*Laura - You know, I'm the same way with fantasy but I've really enjoyed all the fantasy books I've read this year. Blogging has really stretched my comfort zone--that's for sure!

*Nymeth - My next Gaiman will probably be Neverwhere since I'm using it for the bonus round of the classics challenge. But I've got American Gods as well on my shelf (and believe that one is on the list as well?). Do you recommend one over the other??

YOU have a fantastic time in Brazil!!

cj said...

I also loved Neverwhere but couldn't get into American Gods the first time I tried. I'll be interested in your review.

cjh

Bookfool said...

Argentina! Cool! Have a fabulous time, Trish!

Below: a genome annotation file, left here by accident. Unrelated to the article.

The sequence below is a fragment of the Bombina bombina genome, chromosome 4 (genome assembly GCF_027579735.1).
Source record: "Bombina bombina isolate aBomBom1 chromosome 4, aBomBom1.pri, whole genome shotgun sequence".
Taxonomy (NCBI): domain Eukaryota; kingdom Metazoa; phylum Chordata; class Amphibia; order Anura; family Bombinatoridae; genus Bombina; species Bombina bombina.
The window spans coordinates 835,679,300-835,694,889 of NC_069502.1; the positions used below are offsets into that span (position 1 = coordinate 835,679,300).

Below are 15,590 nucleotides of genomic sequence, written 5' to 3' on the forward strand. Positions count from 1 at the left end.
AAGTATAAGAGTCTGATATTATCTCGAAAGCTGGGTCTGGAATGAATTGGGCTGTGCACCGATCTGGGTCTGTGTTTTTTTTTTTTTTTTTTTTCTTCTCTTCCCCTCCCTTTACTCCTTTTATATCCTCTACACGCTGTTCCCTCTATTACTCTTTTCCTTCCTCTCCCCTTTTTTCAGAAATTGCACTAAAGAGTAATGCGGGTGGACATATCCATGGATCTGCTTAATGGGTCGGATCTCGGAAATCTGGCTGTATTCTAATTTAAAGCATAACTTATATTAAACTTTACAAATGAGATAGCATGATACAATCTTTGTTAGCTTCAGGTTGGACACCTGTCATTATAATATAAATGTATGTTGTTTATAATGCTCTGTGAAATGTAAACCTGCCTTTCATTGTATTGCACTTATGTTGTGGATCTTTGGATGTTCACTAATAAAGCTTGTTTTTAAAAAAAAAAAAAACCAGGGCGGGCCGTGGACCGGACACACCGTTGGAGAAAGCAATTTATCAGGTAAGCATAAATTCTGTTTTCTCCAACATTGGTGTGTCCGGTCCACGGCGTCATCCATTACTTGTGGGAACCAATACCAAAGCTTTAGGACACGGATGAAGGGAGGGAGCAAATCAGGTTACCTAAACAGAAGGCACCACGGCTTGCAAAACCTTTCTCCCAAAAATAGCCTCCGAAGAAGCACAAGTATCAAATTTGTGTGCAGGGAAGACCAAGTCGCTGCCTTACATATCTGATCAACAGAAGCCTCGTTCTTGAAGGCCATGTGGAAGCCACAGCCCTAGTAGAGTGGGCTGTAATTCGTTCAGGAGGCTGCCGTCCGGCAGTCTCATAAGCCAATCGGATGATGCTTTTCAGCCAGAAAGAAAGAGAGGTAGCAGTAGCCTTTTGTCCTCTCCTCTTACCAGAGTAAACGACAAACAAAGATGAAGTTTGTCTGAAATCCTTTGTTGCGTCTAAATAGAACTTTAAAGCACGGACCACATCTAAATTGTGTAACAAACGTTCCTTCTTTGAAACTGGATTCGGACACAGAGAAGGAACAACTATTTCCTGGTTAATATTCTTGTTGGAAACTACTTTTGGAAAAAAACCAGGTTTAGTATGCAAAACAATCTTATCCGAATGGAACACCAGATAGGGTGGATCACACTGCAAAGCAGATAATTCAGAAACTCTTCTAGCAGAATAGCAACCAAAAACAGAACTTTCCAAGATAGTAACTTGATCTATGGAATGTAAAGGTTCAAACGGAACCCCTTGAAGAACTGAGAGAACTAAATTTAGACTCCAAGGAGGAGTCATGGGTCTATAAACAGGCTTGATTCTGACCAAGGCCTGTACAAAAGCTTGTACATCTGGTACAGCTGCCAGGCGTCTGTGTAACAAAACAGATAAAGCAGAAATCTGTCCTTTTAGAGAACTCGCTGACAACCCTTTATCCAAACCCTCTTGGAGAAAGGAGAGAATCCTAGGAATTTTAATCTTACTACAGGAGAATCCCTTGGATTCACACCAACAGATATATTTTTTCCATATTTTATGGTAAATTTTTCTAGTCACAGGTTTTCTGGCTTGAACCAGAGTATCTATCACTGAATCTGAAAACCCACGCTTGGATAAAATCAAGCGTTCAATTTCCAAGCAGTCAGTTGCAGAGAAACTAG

Rhinoa said...

I have this on my list to read this year and am really looking forward to it. I really enjoyed the film and the other books I have read by Gaiman so I hope it lives up to my expectations...

Joy said...

Argentina!?! I look forward to your pictures. :)

I very briefly, kinda-sorta, breezed through your post. I was trying to get the gist of the excitement, without the details.

Anyway, you have inspired me to possibly give this one a try. I'm very leery of Gaiman's work. We'll see. Thanks for the encouragement.

Stephanie said...

I'm so glad you read this book! I love, love, LOVED it!! But I also loved the movie, despite the differences!! Here is a link to my review from last year:

http://stephaniesbooks.blogspot.com/2007/06/beautiful-fairy-tale.html

Have a wonderful trip!!

gautami tripathy said...

It is on my read list. Just that I have not been able to find a copy in Delhi till date.

Marg said...

I really enjoyed this when I read it not too long ago. I was lucky enough to get the illustrated version from the library!